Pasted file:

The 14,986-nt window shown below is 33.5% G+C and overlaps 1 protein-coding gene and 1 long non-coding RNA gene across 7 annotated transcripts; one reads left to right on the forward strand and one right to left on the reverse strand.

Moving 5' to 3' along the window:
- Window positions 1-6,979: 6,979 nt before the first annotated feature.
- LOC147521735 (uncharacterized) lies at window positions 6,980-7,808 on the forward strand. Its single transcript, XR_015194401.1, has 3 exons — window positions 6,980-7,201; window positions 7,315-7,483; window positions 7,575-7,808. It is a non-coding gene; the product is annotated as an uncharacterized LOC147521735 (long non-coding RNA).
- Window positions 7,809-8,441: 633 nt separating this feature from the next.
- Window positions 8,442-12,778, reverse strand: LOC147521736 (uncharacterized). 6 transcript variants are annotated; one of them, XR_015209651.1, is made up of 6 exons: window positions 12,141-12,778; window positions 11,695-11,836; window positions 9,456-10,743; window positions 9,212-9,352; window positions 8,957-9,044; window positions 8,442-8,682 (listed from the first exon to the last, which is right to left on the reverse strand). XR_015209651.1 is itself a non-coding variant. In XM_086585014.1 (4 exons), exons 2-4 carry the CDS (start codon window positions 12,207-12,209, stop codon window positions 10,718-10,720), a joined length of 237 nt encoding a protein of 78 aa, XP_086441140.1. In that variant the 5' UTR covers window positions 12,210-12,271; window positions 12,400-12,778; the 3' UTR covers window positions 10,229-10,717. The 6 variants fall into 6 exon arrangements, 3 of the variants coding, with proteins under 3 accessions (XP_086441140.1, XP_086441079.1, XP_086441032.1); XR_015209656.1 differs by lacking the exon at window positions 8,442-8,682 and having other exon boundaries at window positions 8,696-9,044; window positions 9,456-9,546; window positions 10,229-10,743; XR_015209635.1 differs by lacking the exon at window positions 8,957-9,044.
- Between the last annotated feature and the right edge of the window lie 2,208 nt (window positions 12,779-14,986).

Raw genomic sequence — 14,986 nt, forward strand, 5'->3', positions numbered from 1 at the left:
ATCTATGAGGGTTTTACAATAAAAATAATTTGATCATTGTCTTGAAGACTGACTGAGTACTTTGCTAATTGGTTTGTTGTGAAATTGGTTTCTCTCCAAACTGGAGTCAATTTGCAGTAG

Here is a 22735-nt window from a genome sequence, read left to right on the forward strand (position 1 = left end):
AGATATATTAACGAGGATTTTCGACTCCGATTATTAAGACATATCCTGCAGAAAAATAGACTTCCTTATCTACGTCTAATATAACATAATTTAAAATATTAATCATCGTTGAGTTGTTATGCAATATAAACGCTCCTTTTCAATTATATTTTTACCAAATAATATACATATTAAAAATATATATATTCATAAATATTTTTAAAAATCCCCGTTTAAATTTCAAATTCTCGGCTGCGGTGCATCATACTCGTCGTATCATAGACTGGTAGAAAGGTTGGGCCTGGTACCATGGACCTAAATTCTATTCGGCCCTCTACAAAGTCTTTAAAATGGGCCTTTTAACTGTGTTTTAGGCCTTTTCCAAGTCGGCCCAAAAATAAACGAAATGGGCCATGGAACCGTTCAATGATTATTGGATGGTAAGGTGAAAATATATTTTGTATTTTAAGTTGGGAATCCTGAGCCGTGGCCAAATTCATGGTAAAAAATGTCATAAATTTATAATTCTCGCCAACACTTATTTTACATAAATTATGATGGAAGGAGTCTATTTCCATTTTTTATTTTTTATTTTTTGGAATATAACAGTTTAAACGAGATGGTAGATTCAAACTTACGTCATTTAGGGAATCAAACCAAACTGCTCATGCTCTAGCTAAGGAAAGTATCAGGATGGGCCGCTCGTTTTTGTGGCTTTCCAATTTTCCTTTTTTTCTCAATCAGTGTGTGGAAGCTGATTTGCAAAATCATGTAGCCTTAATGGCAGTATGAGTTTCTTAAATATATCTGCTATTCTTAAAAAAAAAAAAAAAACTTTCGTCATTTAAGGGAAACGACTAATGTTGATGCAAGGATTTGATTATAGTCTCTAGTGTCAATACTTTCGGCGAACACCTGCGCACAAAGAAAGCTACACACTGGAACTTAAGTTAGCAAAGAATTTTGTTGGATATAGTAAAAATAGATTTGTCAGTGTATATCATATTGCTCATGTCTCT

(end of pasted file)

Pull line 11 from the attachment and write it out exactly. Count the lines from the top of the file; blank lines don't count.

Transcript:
AGATATATTAACGAGGATTTTCGACTCCGATTATTAAGACATATCCTGCAGAAAAATAGACTTCCTTATCTACGTCTAATATAACATAATTTAAAATATTAATCATCGTTGAGTTGTTATGCAATATAAACGCTCCTTTTCAATTATATTTTTACCAAATAATATACATATTAAAAATATATATATTCATAAATATTTTTAAAAATCCCCGTTTAAATTTCAAATTCTCGGCTGCGGTGCATCATACTCGTCGTATCATAGACTGGTAGAAAGGTTGGGCCTGGTACCATGGACCTAAATTCTATTCGGCCCTCTACAAAGTCTTTAAAATGGGCCTTTTAACTGTGTTTTAGGCCTTTTCCAAGTCGGCCCAAAAATAAACGAAATGGGCCATGGAACCGTTCAATGATTATTGGATGGTAAGGTGAAAATATATTTTGTATTTTAAGTTGGGAATCCTGAGCCGTGGCCAAATTCATGGTAAAAAATGTCATAAATTTATAATTCTCGCCAACACTTATTTTACATAAATTATGATGGAAGGAGTCTATTTCCATTTTTTATTTTTTATTTTTTGGAATATAACAGTTTAAACGAGATGGTAGATTCAAACTTACGTCATTTAGGGAATCAAACCAAACTGCTCATGCTCTAGCTAAGGAAAGTATCAGGATGGGCCGCTCGTTTTTGTGGCTTTCCAATTTTCCTTTTTTTCTCAATCAGTGTGTGGAAGCTGATTTGCAAAATCATGTAGCCTTAATGGCAGTATGAGTTTCTTAAATATATCTGCTATTCTTAAAAAAAAAAAAAAAACTTTCGTCATTTAAGGGAAACGACTAATGTTGATGCAAGGATTTGATTATAGTCTCTAGTGTCAATACTTTCGGCGAACACCTGCGCACAAAGAAAGCTACACACTGGAACTTAAGTTAGCAAAGAATTTTGTTGGATATAGTAAAAATAGATTTGTCAGTGTATATCATATTGCTCATGTCTCT